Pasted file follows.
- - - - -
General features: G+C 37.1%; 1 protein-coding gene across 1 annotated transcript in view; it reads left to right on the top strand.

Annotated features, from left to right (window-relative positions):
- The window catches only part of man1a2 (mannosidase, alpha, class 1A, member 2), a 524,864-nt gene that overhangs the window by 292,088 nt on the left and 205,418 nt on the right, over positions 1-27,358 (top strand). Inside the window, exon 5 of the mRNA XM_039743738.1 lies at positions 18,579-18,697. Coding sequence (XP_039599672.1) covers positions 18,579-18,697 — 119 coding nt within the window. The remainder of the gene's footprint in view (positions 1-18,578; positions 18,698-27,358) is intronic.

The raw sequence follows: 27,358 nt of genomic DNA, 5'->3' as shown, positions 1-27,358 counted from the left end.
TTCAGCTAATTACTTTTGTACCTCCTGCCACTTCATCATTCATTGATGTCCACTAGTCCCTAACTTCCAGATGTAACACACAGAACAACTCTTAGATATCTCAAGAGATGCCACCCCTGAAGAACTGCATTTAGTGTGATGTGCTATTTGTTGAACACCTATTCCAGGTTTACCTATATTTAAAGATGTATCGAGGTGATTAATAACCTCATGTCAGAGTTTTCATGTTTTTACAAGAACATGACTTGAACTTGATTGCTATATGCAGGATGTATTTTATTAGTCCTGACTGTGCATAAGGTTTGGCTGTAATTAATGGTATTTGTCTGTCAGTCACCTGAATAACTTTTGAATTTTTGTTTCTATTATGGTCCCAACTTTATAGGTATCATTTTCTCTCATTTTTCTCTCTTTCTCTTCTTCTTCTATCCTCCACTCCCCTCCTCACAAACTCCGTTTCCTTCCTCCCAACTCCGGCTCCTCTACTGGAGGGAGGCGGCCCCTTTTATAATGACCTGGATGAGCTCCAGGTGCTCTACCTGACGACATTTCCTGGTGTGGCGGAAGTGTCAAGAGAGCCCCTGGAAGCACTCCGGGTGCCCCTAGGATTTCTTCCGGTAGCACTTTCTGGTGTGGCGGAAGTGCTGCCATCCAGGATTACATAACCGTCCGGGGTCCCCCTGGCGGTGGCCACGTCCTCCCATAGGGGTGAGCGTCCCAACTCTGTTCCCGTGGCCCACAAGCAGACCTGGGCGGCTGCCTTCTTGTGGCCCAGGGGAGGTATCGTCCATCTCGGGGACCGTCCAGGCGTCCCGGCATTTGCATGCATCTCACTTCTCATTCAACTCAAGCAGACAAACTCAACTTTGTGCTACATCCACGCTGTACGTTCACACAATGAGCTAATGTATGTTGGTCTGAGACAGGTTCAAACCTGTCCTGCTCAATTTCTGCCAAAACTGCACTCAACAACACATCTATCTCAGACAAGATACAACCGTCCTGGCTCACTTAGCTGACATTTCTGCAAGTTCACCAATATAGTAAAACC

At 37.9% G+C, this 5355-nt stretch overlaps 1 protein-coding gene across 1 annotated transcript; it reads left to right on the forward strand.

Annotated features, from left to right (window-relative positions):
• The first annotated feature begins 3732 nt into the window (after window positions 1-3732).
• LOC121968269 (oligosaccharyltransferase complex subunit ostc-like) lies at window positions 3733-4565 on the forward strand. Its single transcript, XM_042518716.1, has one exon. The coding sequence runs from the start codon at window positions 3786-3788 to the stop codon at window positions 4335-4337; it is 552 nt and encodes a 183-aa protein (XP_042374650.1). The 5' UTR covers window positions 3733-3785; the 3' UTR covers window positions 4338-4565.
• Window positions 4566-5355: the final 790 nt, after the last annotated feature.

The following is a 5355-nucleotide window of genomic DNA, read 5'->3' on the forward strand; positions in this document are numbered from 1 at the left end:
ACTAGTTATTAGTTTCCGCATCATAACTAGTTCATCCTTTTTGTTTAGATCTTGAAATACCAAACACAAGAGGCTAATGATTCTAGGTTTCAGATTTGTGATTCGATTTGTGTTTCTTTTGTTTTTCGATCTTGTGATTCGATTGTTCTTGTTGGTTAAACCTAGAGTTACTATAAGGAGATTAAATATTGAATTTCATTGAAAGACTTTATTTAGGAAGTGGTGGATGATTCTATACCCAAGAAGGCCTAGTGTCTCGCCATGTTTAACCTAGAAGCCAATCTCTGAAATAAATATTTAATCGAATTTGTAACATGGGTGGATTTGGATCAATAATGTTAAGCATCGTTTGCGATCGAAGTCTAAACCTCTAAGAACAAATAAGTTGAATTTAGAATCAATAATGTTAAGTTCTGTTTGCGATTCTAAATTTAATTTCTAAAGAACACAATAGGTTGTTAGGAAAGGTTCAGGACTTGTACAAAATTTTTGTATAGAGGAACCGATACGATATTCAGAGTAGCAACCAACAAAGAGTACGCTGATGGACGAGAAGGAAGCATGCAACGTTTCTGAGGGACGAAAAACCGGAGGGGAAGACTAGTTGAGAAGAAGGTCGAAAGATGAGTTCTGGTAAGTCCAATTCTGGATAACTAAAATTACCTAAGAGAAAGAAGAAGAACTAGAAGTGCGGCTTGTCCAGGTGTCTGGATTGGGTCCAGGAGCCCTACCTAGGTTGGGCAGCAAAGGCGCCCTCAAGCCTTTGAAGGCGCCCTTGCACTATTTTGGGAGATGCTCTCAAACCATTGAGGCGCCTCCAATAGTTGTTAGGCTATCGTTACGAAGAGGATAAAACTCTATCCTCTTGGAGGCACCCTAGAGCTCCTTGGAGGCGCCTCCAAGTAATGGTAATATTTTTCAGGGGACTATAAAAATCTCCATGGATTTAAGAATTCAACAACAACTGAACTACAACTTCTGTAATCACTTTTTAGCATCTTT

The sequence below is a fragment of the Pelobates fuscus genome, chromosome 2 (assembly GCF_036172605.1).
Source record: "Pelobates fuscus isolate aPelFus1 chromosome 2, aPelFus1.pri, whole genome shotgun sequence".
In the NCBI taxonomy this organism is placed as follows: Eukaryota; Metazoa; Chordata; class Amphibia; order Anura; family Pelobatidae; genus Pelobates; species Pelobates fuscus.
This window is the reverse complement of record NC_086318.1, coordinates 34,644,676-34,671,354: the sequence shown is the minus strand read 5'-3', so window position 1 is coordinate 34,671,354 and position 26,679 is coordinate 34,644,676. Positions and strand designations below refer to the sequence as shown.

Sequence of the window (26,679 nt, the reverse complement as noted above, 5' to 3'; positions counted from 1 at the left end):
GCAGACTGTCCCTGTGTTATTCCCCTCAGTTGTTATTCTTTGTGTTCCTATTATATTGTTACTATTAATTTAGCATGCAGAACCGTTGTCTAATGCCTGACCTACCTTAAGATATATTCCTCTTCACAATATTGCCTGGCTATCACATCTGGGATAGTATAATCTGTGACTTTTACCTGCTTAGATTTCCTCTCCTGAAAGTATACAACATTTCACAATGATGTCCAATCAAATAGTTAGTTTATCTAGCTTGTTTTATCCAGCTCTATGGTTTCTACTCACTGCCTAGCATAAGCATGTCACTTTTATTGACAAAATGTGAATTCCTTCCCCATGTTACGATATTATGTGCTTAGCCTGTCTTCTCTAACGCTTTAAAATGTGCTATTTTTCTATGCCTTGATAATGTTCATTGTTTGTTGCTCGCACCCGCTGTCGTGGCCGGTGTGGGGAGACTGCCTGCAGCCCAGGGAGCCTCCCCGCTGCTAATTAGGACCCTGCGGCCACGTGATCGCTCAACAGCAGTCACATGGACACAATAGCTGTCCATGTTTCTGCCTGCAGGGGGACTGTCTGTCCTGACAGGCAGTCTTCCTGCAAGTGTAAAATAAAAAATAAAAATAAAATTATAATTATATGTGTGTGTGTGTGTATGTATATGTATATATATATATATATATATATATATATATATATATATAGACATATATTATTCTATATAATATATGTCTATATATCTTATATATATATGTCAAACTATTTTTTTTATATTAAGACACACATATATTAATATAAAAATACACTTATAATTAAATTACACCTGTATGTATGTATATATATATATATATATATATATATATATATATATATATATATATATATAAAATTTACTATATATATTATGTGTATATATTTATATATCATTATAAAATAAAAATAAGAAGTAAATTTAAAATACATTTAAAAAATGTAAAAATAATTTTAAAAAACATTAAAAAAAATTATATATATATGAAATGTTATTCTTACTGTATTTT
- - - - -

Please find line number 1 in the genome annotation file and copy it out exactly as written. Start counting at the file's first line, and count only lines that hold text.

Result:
General features: G+C 37.1%; 1 protein-coding gene across 1 annotated transcript in view; it reads left to right on the top strand.